I Love You Google+

That’s the phrase my math-obsessed four-year-old used to say when playing the “I love you more” game. Of course, he was referencing the mathematical concept, googol. Excited by the infinite […]

July 16, 2011 // Tracy Shaffer // No Comments //

That’s the phrase my math-obsessed four-year-old used to say when playing the “I love you more” game. Of course, he was referencing the mathematical concept, googol. Excited by the infinite possibilities in the number 1+100 zeros, August’s love knew no bounds.
Lately I have been receiving more invitations for the new social platform, Google+, than I did invitations to 5 year-old’s birthday parties in my googol love days. So far I haven’t accepted any of them, I’m waiting for the party with the pony. Before I dive into another social ocean or launch into another learning curve, I want to know what I’m getting in to. If you’re feelin’ the love as well, you may want to check out the article I found explaining Google+ and how it differs (or not) from Facebook and Twitter. The segregation part may be a good thing, though I don’t really use the same tool on FB. When you express yourself as freely as I am wont to do, you know that not everybody needs to read every thought that pops into your head, no matter how brilliantly witty. A bit of discretion, please.
See you in the inner circle.

1. Circles
Google+ is based on a “circle” analogy, and this is where Google’s philosophy on sharing differs from Facebook. As stated in the interactive demo, “Circles makes it easy to put your friends from Saturday night in one circle, your parents in another, and your boss in a circle by himself — just like real life.” [LW: See “list” in Facebook]
Unlike Facebook, where a user broadcasts updates to a large audience, Google+ allows a user to break their “friends” into subgroups. These groups can be family, friends, co-workers, etc. This allows for very targeted conversations.

2. Stream
The Google+ Stream is very similar to the standard timeline you’ve come to expect. However, your Circles are displayed, enabling a user to select and view a Stream for that particular circle. This is actually a very nice feature. [LW: you can do this in Facebook, and I use it a lot, but it’s cumbersome]
You can also update your status here and you are not bound by the 140-character limit of Twitter. Some users may love this — personally, I’ve grown to appreciate that number. Adding photos, videos and location is super easy, but there are some missing elements, including an accessible RSS feed. It will be interesting to see Google expand this module.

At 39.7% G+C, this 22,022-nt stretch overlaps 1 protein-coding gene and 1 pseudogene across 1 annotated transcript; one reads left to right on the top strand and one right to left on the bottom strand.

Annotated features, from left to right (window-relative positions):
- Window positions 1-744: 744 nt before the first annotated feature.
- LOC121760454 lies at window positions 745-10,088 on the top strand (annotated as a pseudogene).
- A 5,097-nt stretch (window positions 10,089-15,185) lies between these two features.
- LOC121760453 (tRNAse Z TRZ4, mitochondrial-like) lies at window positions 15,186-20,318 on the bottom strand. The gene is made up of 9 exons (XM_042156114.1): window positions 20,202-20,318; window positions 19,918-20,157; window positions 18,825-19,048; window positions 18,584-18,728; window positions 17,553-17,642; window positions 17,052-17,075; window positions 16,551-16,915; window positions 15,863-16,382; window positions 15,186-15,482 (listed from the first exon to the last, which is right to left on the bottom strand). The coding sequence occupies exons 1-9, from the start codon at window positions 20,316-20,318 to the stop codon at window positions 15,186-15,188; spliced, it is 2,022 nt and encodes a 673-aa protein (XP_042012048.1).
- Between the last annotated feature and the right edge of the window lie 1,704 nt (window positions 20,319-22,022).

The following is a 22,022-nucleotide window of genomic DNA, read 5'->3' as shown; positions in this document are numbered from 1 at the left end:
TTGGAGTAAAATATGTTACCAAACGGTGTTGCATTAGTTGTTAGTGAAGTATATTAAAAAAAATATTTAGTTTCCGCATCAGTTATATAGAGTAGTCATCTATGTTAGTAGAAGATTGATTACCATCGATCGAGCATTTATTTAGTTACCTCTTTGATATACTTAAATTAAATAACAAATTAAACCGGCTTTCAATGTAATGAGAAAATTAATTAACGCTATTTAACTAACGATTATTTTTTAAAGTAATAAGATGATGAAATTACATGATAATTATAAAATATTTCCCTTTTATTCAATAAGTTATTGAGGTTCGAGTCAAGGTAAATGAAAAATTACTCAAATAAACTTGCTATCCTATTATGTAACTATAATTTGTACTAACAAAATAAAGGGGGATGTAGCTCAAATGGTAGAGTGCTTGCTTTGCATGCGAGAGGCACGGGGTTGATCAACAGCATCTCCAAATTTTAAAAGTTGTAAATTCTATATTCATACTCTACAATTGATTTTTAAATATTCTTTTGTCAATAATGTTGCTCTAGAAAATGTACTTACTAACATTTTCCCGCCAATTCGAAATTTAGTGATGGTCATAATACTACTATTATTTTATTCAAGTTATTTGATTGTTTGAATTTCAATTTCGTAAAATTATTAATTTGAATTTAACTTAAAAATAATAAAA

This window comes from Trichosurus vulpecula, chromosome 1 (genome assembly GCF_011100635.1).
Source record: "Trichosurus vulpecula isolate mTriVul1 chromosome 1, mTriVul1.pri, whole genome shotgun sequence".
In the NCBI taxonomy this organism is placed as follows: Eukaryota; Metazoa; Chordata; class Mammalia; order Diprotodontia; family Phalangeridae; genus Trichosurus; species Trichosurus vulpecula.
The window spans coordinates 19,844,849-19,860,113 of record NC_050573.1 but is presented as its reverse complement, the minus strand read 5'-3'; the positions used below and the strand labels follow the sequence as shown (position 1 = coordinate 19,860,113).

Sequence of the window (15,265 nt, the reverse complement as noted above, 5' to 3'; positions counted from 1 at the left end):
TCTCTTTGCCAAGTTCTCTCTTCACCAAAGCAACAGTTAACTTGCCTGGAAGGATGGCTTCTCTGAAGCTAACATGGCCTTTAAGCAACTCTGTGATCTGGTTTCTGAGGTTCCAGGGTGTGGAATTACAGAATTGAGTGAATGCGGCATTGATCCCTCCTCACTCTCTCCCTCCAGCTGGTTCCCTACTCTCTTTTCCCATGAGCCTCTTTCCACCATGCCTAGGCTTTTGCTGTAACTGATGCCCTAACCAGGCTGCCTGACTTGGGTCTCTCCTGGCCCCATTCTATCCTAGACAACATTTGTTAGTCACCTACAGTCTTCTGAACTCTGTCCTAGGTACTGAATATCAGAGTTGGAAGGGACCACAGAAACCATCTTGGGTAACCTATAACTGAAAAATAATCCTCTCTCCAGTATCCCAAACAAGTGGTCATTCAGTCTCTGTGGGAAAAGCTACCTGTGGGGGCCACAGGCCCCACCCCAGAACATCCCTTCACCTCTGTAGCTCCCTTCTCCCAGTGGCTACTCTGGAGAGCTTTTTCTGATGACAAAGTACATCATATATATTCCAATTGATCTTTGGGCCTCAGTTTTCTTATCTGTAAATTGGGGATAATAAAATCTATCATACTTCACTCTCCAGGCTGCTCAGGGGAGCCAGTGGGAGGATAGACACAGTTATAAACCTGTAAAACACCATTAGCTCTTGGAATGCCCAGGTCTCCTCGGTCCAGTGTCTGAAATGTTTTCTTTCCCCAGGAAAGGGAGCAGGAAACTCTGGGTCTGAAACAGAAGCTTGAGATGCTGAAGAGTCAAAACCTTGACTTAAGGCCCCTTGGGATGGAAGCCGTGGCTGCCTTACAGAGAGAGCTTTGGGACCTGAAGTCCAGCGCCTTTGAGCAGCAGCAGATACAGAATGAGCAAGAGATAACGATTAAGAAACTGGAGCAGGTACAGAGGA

3. Hangouts
Hangouts is a video chat module that allows for group videoconferencing. As you may know, Facebook recently partnered with Skype to bring video chat to Facebook, and TechCunch wrote an in-depth article, “Facebook Video Chat vs. Google Hangouts: It’s No Contest,” which covers these features in detail.
Essentially, Facebook supports one-on-one video conversations and Hangouts allows group chats. In fact, up to 10 people are supported. I tested this module and quickly discovered that performance and quality are greatly enhanced with a high-speed Internet connection. This is an intriguing feature that could have a ton of potential for remote team meetings. {LW: would clients like this if you send them a list of homes to consider – feels more like a face to face discussion even when it isn’t?]

4. Sparks
Sparks is another useful feature. Just enter a topic, click “search,” and articles from across the Web regarding that topic are streamed into the Sparks module. Topics are automatically saved and can be accessed at any time. You can be specific in creating Sparks. I was surprised at the different results displayed for “real estate marketing” and other industry-related terms.

5. Privacy
As with all social networking services, configuring your privacy settings in Google+ is imperative. To access your privacy settings, click the “gear” icon at the top right, select “settings,” followed by “profile” and “privacy.” Here you can customize everything from notifications to visibility.
Although Google is focused on the consumer experience, they announced via YouTube that they are developing plans for a business experience on Google+ that will be released later this year.

It is certainly too early to predict if consumers will adapt to Google+. Is it a Facebook and Twitter “killer”? I doubt it.


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